Graduate student from the Hille Ris Lambers Lab, Elinore Theobald, and members of the Biology Education Research Group were published in the April 2015 issue of Frontiers in Ecology and the Environment. A great example of interdisciplinary and collaborative spirit of the Biology Department!
Women learn more from local than global examples of the biological impacts of climate change (full text)
Elinore J Theobald, Alison Crowe, Janneke HilleRisLambers, Mary P Wenderoth, and Scott Freeman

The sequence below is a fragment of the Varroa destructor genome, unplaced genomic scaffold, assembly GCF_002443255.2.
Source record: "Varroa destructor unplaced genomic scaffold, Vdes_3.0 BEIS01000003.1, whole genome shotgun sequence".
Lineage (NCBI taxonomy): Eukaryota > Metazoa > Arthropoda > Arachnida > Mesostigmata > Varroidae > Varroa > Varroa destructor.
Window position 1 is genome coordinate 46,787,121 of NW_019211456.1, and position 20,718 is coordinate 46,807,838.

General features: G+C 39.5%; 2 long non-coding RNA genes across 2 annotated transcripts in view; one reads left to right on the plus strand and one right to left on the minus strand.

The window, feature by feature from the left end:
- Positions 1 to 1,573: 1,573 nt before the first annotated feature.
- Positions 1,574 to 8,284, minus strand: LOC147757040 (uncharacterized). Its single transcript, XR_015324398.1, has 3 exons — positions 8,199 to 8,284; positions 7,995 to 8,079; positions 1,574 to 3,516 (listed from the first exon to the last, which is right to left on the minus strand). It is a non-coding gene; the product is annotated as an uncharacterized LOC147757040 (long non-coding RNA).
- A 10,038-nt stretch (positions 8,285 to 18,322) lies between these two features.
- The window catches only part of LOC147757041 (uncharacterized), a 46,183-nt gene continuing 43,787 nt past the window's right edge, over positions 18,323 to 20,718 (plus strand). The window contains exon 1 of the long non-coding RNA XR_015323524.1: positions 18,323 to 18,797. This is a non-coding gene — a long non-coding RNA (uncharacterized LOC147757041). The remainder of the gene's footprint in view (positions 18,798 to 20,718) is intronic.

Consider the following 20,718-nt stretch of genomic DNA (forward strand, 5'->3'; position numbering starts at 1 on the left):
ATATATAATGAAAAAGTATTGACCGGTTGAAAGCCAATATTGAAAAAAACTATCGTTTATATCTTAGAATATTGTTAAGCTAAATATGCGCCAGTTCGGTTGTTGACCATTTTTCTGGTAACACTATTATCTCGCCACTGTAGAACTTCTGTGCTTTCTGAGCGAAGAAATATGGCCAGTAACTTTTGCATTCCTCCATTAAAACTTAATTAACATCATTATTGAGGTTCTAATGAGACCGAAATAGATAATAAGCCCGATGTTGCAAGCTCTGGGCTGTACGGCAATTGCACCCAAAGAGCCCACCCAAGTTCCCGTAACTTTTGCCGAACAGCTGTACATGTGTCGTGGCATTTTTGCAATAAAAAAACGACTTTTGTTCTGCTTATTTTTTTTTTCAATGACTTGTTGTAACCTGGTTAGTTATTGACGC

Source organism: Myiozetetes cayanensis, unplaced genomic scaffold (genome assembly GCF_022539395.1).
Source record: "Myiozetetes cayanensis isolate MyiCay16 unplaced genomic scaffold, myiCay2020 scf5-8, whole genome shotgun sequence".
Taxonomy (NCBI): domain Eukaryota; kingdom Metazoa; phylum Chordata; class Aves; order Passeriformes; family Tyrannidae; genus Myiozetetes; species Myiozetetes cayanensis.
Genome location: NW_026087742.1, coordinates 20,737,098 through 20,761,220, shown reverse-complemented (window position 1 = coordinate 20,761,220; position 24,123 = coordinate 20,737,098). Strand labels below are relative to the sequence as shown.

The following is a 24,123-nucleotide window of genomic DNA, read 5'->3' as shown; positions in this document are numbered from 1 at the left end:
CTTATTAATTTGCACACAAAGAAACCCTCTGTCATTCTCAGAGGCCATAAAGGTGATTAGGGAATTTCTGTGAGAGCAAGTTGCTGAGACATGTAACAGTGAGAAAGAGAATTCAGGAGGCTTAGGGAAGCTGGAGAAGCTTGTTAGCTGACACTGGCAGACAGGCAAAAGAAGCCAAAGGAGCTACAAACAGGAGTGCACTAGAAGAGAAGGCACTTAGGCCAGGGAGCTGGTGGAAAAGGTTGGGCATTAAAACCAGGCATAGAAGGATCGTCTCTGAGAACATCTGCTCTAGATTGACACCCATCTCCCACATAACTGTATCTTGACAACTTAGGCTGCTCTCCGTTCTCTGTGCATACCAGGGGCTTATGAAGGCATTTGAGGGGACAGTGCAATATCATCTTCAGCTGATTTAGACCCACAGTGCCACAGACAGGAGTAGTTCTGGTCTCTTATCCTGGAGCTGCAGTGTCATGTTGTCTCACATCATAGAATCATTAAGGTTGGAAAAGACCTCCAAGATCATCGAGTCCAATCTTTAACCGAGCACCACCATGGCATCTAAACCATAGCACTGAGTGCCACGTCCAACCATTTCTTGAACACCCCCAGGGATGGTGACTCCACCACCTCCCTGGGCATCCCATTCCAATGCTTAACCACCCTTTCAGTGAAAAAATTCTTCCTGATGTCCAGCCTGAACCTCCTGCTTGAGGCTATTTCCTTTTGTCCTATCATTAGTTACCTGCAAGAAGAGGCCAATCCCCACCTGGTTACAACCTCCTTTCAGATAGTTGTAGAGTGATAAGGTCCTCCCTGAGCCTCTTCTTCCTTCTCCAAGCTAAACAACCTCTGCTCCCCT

Are students influenced more by analyzing local or global examples of the biological impacts of climate change? Using a randomized trial in a large, introductory undergraduate biology course, we found that a single in-class activity led to a 45% increase in the frequency of correct answers on a test of conceptual understanding. Additionally, after completion of the activity, students more strongly believed that climate change would alter their lives, were more willing to modify their own behavior, and indicated more support for government action to address climate change. There was also a robust gender effect on the influence of local versus global examples: females learned better if they studied local examples. Women reported greater willingness to alter their behavior than men, and students with higher university grades were more likely to support government action to mitigate climate change. Our findings support the use of local examples in curricula and illustrate the power of large, randomized trials in determining effective methods in climate-change education.